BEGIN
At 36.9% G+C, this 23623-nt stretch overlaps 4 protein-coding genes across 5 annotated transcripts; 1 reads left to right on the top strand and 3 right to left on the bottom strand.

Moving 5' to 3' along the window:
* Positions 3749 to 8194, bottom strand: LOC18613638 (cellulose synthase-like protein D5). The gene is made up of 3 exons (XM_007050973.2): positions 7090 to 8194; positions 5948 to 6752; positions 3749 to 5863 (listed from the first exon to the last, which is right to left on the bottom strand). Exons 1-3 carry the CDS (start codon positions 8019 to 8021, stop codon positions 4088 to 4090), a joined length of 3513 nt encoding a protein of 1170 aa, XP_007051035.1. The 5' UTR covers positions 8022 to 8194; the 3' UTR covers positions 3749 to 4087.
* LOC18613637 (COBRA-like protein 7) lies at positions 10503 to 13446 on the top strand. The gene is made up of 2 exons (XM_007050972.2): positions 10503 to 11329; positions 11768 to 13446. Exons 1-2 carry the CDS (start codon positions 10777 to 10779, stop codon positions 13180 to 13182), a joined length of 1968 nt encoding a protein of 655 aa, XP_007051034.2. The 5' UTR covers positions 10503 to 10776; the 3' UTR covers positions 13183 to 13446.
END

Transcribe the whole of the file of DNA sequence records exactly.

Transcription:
At 36.9% G+C, this 23623-nt stretch overlaps 4 protein-coding genes across 5 annotated transcripts; 1 reads left to right on the top strand and 3 right to left on the bottom strand.

Moving 5' to 3' along the window:
* Positions 3749 to 8194, bottom strand: LOC18613638 (cellulose synthase-like protein D5). The gene is made up of 3 exons (XM_007050973.2): positions 7090 to 8194; positions 5948 to 6752; positions 3749 to 5863 (listed from the first exon to the last, which is right to left on the bottom strand). Exons 1-3 carry the CDS (start codon positions 8019 to 8021, stop codon positions 4088 to 4090), a joined length of 3513 nt encoding a protein of 1170 aa, XP_007051035.1. The 5' UTR covers positions 8022 to 8194; the 3' UTR covers positions 3749 to 4087.
* LOC18613637 (COBRA-like protein 7) lies at positions 10503 to 13446 on the top strand. The gene is made up of 2 exons (XM_007050972.2): positions 10503 to 11329; positions 11768 to 13446. Exons 1-2 carry the CDS (start codon positions 10777 to 10779, stop codon positions 13180 to 13182), a joined length of 1968 nt encoding a protein of 655 aa, XP_007051034.2. The 5' UTR covers positions 10503 to 10776; the 3' UTR covers positions 13183 to 13446.